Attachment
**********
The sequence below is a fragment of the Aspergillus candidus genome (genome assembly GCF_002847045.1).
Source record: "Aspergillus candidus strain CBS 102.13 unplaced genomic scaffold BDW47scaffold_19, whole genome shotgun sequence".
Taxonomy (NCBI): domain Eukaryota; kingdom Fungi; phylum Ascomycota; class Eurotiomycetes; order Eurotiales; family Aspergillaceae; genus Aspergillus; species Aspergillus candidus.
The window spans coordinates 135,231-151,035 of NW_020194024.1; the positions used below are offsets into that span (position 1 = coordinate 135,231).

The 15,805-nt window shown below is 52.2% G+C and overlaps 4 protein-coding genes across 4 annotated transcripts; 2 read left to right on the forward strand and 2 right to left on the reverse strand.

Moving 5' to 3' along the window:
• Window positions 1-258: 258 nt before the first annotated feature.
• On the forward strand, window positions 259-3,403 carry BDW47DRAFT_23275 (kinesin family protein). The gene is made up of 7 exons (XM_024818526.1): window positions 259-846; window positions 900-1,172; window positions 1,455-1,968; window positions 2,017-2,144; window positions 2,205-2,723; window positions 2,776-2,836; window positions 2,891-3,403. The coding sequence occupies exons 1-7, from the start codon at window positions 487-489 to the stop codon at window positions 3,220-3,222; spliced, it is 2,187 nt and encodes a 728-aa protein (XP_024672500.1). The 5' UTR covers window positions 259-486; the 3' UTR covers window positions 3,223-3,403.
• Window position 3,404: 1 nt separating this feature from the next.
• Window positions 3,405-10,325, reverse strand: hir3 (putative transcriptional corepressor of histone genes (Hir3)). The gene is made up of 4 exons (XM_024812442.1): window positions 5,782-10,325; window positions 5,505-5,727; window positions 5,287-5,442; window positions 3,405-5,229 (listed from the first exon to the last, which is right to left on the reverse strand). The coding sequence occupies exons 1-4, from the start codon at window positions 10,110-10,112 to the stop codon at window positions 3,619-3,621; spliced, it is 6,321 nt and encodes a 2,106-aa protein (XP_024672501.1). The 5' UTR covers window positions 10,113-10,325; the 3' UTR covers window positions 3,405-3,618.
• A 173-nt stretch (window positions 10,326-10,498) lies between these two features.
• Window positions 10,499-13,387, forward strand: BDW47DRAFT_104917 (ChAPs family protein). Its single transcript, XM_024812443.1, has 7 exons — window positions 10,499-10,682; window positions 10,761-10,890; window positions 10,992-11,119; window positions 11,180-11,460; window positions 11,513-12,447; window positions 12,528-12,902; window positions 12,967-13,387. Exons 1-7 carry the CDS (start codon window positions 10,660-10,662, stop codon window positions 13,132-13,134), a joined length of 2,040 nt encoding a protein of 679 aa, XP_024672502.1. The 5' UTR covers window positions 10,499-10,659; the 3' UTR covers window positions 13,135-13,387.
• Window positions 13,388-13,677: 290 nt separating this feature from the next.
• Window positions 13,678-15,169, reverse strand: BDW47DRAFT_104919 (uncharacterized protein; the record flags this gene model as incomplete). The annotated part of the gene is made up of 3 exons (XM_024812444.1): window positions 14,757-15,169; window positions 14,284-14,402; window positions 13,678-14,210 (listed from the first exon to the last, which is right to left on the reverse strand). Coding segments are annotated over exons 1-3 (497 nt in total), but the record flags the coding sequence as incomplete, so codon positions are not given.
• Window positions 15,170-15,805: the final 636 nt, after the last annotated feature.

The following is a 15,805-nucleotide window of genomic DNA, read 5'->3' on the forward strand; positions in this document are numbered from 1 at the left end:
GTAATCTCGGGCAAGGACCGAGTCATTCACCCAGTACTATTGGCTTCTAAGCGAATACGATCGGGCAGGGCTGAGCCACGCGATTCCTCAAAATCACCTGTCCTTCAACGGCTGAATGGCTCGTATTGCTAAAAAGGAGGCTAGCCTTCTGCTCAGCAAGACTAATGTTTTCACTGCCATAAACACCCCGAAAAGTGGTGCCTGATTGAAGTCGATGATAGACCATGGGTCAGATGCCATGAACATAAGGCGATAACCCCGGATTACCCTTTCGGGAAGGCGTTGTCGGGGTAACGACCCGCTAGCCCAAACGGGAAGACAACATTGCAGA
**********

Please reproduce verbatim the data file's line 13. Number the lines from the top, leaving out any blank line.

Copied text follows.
• Window positions 13,388-13,677: 290 nt separating this feature from the next.